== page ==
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Thread: T6 complete - can trunk control be compensated for?

  1. #1
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    T6 complete - can trunk control be compensated for?

    I have a T6 complete SCI, ASIA A, cord was 90% severed. Obviously I have no movement/sensation below the chest. First of all, I can balance very well if I don't have any support to lean/hold on to, as far as staying upright. However, as soon as I have to hold both of my arms out or hold things with both hands, I have zero stability. Given that I can't gain any muscle control in my abs and lower back, I'm wondering if there are any muscles above my injury that I could strengthen to compensate.

    So is it possible to sit with both arms straight out in front of me (not slouching back in my chair, but sitting straight up) solely from muscles in my upper back/shoulders/chest? Or is use of my "trunk" to some extent absolutely necessary to do this?

    And I'm not looking to debate wether or not I can regain anything below my injury level, just whether or not muscles I do have can be strong enough to compensate for having no trunk. Thanks
    Last edited by Brad09; 08-19-2015 at 09:45 PM.

  2. #2
    You will learn to hold yourself up with your arms. I'm the same basically a T4.

    Unless you lean back in your chair something will need to hold you up. Over time I have adapted and learned what works for me. In the process my shoulders and elbows used to be very sore. Now people don't even know I'm doing it.

    Some muscles in your core might help aid your posture but thats unique to you. I personally would love to have my core muscles back. I would be able to do so much more.
    Last edited by cfx; 08-20-2015 at 08:58 AM.

  3. #3
    Your arms are your support and with enough arm/upper body strength you can hold yourself up without slouching as you build up those muscles.
    CWO

  4. #4
    I'm a T6 too. The best balance I had was when I raced wheelchairs. My stomach got flatish and I could hold my balance a bit better. The problem was, as the muscles I had got stronger/bigger, my arms got heavier and it was a wash for holding my arms out like you want. Weird eh?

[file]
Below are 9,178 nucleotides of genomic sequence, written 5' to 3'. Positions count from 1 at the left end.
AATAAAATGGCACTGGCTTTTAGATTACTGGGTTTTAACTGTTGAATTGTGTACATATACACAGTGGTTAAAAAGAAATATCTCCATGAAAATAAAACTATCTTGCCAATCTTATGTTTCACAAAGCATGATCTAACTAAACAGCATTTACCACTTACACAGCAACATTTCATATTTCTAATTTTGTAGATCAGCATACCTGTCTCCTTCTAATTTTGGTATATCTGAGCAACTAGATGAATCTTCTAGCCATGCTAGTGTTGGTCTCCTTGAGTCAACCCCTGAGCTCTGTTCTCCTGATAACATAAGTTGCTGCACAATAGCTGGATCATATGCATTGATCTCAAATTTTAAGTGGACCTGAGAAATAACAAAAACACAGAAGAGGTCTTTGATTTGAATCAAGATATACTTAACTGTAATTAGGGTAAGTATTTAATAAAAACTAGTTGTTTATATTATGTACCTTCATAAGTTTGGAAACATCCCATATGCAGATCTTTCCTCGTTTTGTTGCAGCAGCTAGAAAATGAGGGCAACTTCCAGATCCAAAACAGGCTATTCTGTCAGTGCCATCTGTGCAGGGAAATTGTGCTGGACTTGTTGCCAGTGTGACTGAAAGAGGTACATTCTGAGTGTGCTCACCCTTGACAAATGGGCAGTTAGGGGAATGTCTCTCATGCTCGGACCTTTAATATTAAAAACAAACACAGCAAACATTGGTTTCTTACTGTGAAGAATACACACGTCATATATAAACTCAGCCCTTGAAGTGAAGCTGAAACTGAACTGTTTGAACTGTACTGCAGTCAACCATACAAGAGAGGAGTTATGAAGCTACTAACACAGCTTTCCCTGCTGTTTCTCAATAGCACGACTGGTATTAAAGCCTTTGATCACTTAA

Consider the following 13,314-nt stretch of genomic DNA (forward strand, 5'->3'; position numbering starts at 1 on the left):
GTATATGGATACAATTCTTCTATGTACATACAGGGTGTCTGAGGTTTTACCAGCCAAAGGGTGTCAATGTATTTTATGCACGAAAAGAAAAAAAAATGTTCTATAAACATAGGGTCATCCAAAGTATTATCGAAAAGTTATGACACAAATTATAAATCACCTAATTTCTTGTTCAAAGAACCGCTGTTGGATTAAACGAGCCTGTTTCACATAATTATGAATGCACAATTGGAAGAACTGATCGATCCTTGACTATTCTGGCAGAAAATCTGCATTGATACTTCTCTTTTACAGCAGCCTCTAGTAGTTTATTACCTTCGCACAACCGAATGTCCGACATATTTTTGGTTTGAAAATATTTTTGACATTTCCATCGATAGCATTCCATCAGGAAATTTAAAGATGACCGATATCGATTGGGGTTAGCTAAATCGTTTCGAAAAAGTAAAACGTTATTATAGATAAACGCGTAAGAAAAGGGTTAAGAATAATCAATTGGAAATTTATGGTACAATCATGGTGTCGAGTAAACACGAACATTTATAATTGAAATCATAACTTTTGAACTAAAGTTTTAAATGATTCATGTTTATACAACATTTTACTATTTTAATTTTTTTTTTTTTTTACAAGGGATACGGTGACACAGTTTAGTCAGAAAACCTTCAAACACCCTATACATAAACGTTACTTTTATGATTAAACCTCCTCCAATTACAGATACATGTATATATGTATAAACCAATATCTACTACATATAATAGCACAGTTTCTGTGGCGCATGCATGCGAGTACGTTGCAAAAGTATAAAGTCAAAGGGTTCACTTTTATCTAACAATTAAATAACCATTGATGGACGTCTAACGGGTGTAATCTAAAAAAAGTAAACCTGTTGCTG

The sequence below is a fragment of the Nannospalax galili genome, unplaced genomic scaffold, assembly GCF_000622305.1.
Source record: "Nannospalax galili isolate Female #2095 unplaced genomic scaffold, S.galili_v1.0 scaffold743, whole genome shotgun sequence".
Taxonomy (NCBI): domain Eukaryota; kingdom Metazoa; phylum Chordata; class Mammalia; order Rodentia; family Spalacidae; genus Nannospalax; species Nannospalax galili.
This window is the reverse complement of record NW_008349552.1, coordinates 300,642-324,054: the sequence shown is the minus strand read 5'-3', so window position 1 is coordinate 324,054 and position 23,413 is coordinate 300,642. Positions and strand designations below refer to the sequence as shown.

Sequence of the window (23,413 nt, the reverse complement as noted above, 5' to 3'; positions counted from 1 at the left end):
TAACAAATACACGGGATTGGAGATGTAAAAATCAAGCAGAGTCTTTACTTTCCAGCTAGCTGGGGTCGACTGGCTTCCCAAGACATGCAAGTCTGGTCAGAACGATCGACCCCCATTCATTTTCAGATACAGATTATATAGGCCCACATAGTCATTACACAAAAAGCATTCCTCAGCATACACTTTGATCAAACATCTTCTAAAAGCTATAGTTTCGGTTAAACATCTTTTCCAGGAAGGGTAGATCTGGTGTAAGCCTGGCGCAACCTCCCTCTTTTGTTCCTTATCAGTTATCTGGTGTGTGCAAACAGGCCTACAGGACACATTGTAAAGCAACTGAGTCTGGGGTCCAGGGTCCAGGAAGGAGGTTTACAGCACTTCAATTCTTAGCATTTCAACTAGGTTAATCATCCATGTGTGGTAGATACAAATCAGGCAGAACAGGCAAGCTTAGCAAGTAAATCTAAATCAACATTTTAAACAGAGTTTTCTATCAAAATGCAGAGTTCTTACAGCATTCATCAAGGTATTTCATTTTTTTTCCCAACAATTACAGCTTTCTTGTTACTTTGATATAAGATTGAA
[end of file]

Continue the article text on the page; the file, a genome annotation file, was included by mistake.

5. #5
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    Quote Originally Posted by SCI-Nurse View Post
    Your arms are your support and with enough arm/upper body strength you can hold yourself up without slouching as you build up those muscles.
    CWO
    Im kind of confused as to what you are saying. When you say hold myself up without slouching are you talking about just sitting upright, or being able to hold my arms in front of me like I described? If so, how would my upper body keep me from falling forward?

  6. #6
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    Quote Originally Posted by baldfatdad View Post
    I'm a T6 too. The best balance I had was when I raced wheelchairs. My stomach got flatish and I could hold my balance a bit better. The problem was, as the muscles I had got stronger/bigger, my arms got heavier and it was a wash for holding my arms out like you want. Weird eh?
    When you were racing, what was it exactly that gave you better balance?

  7. #7
    Quote Originally Posted by Brad09 View Post
    When you were racing, what was it exactly that gave you better balance?
    I believe it was just having every muscle in my torso hot as strong as it could get. You push 5-10 miles every day and you get stronger. Still had a gimp belly, but it was tiny. A buddy of mine is a quad and got the use of his tri-ceps after 18 years in the chair.

  8. #8
    Brad-

    Without regaining function in your mid to low back area, it would not be possible to hold your arms out in front of you without slouching. This area of the back is what gives you a lordotic curve which stabilizes your trunk and pelvis. To sit up straight while holding your arms out you must be able to "roll up" onto your hips (anterior pelvic tilt) and then engage your low back to stabilize otherwise once your arms go up and out, your trunk must go backwards in space to counteract the weight of your arms. If it didn't you would just fall forward.

    Hope this helps.


    Eric Harness, CSCS
    Founder/President
    Neuro Ex, Inc
    Adaptive Performance and Neuro Recovery

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